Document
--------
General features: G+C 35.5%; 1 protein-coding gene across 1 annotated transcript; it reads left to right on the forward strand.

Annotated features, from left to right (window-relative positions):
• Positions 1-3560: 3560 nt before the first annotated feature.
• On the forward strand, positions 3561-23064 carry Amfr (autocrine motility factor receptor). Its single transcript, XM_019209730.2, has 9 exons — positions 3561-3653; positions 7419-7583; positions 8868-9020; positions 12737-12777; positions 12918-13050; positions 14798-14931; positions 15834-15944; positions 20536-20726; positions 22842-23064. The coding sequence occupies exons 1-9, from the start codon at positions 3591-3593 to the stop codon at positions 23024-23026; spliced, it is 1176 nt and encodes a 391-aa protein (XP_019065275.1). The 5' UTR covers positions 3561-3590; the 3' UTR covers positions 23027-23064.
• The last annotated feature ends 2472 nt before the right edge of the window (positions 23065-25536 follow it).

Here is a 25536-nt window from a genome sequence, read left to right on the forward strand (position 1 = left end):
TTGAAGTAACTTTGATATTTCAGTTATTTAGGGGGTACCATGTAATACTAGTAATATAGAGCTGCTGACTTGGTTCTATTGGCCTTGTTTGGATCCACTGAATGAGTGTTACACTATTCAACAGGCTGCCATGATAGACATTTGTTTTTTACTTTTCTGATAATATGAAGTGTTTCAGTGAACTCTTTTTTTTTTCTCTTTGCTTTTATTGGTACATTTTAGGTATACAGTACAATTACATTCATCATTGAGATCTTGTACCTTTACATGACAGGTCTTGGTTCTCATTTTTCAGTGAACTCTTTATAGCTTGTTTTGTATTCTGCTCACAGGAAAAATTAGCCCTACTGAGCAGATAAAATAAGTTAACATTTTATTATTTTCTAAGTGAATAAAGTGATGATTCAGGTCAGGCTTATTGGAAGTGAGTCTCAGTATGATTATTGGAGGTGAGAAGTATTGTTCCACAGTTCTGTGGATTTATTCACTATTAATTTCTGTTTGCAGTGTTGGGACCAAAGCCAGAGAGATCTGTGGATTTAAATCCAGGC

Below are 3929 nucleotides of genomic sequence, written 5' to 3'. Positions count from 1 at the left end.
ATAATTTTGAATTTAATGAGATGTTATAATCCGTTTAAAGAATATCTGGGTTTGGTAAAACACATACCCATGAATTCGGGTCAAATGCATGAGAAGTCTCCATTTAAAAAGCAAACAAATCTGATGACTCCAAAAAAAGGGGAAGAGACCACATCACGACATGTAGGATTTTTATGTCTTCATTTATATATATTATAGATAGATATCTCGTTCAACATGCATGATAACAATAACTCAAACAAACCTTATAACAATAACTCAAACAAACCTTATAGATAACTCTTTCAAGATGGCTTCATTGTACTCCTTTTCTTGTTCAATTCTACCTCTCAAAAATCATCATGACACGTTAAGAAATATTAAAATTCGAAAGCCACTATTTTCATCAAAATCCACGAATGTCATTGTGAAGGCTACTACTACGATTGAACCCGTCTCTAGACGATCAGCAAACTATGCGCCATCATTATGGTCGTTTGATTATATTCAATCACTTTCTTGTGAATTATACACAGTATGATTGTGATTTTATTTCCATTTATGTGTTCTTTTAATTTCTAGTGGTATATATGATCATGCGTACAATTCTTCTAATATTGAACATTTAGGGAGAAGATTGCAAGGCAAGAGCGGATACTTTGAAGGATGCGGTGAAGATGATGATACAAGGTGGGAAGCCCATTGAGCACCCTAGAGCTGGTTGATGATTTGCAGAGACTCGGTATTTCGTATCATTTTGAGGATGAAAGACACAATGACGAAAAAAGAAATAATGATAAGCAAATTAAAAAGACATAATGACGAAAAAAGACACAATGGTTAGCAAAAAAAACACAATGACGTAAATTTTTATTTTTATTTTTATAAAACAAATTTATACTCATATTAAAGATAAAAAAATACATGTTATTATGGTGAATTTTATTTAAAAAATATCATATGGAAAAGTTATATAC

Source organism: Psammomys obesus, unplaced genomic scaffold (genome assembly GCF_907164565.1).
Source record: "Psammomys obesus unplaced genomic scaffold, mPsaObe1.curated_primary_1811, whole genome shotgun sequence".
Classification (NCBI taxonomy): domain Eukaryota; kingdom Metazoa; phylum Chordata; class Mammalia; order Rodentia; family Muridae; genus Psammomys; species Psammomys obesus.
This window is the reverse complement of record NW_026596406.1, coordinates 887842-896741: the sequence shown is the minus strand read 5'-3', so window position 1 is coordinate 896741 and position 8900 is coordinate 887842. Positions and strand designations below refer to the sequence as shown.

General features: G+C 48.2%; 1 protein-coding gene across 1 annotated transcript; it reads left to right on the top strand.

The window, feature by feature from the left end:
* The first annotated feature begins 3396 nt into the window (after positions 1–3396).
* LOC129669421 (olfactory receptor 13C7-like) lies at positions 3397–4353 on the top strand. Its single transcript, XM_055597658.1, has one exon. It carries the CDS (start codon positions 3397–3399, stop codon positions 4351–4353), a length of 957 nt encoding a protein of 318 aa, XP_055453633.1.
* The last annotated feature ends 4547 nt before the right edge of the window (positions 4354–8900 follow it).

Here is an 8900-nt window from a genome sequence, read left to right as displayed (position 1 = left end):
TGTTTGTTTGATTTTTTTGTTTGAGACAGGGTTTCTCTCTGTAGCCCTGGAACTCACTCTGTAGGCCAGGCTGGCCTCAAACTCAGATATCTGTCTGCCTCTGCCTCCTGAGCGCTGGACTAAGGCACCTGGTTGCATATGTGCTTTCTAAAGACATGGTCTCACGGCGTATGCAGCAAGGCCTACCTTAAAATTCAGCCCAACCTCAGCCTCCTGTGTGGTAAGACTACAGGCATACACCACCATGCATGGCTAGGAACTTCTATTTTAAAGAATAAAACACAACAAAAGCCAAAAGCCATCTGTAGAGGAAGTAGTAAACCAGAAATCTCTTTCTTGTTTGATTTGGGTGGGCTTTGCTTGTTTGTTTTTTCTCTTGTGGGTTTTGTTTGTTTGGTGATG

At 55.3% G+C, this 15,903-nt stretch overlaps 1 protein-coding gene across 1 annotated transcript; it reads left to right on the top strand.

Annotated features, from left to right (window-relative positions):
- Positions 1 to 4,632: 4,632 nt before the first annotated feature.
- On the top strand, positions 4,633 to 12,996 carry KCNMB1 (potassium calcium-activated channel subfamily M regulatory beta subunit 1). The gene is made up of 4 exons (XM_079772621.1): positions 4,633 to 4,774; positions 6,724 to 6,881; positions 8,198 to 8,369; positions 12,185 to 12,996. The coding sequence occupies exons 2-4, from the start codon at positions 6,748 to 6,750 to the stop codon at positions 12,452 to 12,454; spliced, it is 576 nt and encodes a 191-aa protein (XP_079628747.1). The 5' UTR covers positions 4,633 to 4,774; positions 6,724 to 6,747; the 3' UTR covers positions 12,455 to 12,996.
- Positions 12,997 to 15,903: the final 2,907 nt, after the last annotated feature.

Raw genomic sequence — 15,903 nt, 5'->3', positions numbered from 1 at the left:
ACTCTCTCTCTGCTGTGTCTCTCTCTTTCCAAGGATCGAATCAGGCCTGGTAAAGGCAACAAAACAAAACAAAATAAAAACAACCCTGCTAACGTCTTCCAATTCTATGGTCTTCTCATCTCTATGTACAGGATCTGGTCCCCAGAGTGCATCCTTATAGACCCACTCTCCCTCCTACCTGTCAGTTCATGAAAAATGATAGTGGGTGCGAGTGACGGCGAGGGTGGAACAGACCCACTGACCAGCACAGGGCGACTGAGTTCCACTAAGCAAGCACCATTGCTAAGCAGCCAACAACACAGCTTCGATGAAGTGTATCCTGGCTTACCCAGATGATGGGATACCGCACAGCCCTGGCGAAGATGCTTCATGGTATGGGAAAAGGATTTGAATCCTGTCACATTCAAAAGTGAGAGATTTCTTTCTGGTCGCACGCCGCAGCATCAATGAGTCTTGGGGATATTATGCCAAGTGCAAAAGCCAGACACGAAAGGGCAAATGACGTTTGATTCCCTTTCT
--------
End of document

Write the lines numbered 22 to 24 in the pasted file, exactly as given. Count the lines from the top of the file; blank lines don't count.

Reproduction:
Annotated features, from left to right (window-relative positions):
- Positions 1 to 4,632: 4,632 nt before the first annotated feature.
- On the top strand, positions 4,633 to 12,996 carry KCNMB1 (potassium calcium-activated channel subfamily M regulatory beta subunit 1). The gene is made up of 4 exons (XM_079772621.1): positions 4,633 to 4,774; positions 6,724 to 6,881; positions 8,198 to 8,369; positions 12,185 to 12,996. The coding sequence occupies exons 2-4, from the start codon at positions 6,748 to 6,750 to the stop codon at positions 12,452 to 12,454; spliced, it is 576 nt and encodes a 191-aa protein (XP_079628747.1). The 5' UTR covers positions 4,633 to 4,774; positions 6,724 to 6,747; the 3' UTR covers positions 12,455 to 12,996.